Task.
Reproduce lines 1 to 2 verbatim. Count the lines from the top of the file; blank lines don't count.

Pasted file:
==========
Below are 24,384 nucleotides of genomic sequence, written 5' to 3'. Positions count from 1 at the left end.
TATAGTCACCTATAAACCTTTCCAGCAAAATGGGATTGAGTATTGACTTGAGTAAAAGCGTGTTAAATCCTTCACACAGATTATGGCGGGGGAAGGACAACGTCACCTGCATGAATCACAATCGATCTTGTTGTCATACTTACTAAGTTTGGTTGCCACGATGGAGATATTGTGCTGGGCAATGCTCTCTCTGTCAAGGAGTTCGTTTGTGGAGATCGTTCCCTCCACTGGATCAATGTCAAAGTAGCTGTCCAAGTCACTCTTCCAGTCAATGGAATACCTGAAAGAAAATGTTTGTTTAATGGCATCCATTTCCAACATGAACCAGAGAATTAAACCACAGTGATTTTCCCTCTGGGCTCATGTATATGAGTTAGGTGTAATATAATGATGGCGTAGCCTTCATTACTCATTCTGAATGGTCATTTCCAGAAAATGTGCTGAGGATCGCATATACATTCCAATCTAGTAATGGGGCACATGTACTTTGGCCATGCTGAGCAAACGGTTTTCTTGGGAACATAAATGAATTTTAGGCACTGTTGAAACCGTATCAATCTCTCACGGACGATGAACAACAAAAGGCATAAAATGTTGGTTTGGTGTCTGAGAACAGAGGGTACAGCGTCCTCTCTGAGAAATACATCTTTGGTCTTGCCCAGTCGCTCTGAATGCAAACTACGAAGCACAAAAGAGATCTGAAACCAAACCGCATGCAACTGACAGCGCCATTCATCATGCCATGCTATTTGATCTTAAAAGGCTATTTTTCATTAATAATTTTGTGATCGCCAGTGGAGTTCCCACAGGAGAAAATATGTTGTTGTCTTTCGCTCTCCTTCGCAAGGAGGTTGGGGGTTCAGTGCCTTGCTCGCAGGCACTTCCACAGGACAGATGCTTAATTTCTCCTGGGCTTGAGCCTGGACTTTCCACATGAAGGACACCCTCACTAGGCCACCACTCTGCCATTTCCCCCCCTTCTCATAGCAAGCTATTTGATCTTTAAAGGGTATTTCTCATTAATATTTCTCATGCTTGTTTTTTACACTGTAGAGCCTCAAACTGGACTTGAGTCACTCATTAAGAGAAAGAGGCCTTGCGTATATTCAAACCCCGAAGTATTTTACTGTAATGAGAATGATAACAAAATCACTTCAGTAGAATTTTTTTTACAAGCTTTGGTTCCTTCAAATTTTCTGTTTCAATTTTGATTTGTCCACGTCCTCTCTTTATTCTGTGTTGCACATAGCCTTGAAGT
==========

Below are 24,384 nucleotides of genomic sequence, written 5' to 3'. Positions count from 1 at the left end.
TATAGTCACCTATAAACCTTTCCAGCAAAATGGGATTGAGTATTGACTTGAGTAAAAGCGTGTTAAATCCTTCACACAGATTATGGCGGGGGAAGGACAACGTCACCTGCATGAATCACAATCGATCTTGTTGTCATACTTACTAAGTTTGGTTGCCACGATGGAGATATTGTGCTGGGCAATGCTCTCTCTGTCAAGGAGTTCGTTTGTGGAGATCGTTCCCTCCACTGGATCAATGTCAAAGTAGCTGTCCAAGTCACTCTTCCAGTCAATGGAATACCTGAAAGAAAATGTTTGTTTAATGGCATCCATTTCCAACATGAACCAGAGAATTAAACCACAGTGATTTTCCCTCTGGGCTCATGTATATGAGTTAGGTGTAATATAATGATGGCGTAGCCTTCATTACTCATTCTGAATGGTCATTTCCAGAAAATGTGCTGAGGATCGCATATACATTCCAATCTAGTAATGGGGCACATGTACTTTGGCCATGCTGAGCAAACGGTTTTCTTGGGAACATAAATGAATTTTAGGCACTGTTGAAACCGTATCAATCTCTCACGGACGATGAACAACAAAAGGCATAAAATGTTGGTTTGGTGTCTGAGAACAGAGGGTACAGCGTCCTCTCTGAGAAATACATCTTTGGTCTTGCCCAGTCGCTCTGAATGCAAACTACGAAGCACAAAAGAGATCTGAAACCAAACCGCATGCAACTGACAGCGCCATTCATCATGCCATGCTATTTGATCTTAAAAGGCTATTTTTCATTAATAATTTTGTGATCGCCAGTGGAGTTCCCACAGGAGAAAATATGTTGTTGTCTTTCGCTCTCCTTCGCAAGGAGGTTGGGGGTTCAGTGCCTTGCTCGCAGGCACTTCCACAGGACAGATGCTTAATTTCTCCTGGGCTTGAGCCTGGACTTTCCACATGAAGGACACCCTCACTAGGCCACCACTCTGCCATTTCCCCCCCTTCTCATAGCAAGCTATTTGATCTTTAAAGGGTATTTCTCATTAATATTTCTCATGCTTGTTTTTTACACTGTAGAGCCTCAAACTGGACTTGAGTCACTCATTAAGAGAAAGAGGCCTTGCGTATATTCAAACCCCGAAGTATTTTACTGTAATGAGAATGATAACAAAATCACTTCAGTAGAATTTTTTTTACAAGCTTTGGTTCCTTCAAATTTTCTGTTTCAATTTTGATTTGTCCACGTCCTCTCTTTATTCTGTGTTGCACATAGCCTTGAAGT